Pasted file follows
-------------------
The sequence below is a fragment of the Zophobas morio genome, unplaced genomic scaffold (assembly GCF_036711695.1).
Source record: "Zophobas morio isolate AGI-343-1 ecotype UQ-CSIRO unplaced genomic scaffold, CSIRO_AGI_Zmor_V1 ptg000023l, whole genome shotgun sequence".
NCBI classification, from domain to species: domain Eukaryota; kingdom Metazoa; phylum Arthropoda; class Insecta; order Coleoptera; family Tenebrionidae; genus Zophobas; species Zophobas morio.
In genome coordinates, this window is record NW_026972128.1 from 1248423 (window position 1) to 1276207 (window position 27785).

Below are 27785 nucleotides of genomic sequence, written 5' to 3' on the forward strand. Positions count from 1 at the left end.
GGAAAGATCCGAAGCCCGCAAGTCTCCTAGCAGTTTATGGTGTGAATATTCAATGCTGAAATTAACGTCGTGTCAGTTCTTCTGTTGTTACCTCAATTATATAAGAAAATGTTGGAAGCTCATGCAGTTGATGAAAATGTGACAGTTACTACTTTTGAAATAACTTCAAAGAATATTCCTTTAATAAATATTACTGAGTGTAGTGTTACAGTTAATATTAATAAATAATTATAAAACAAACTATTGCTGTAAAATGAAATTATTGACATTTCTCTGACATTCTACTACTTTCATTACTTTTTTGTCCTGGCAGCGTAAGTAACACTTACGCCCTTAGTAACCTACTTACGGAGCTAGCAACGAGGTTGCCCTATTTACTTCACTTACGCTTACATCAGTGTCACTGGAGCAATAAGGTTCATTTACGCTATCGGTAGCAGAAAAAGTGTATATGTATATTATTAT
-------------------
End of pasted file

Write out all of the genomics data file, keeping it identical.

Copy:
The sequence below is a fragment of the Zophobas morio genome, unplaced genomic scaffold (assembly GCF_036711695.1).
Source record: "Zophobas morio isolate AGI-343-1 ecotype UQ-CSIRO unplaced genomic scaffold, CSIRO_AGI_Zmor_V1 ptg000023l, whole genome shotgun sequence".
NCBI classification, from domain to species: domain Eukaryota; kingdom Metazoa; phylum Arthropoda; class Insecta; order Coleoptera; family Tenebrionidae; genus Zophobas; species Zophobas morio.
In genome coordinates, this window is record NW_026972128.1 from 1248423 (window position 1) to 1276207 (window position 27785).

Below are 27785 nucleotides of genomic sequence, written 5' to 3' on the forward strand. Positions count from 1 at the left end.
GGAAAGATCCGAAGCCCGCAAGTCTCCTAGCAGTTTATGGTGTGAATATTCAATGCTGAAATTAACGTCGTGTCAGTTCTTCTGTTGTTACCTCAATTATATAAGAAAATGTTGGAAGCTCATGCAGTTGATGAAAATGTGACAGTTACTACTTTTGAAATAACTTCAAAGAATATTCCTTTAATAAATATTACTGAGTGTAGTGTTACAGTTAATATTAATAAATAATTATAAAACAAACTATTGCTGTAAAATGAAATTATTGACATTTCTCTGACATTCTACTACTTTCATTACTTTTTTGTCCTGGCAGCGTAAGTAACACTTACGCCCTTAGTAACCTACTTACGGAGCTAGCAACGAGGTTGCCCTATTTACTTCACTTACGCTTACATCAGTGTCACTGGAGCAATAAGGTTCATTTACGCTATCGGTAGCAGAAAAAGTGTATATGTATATTATTAT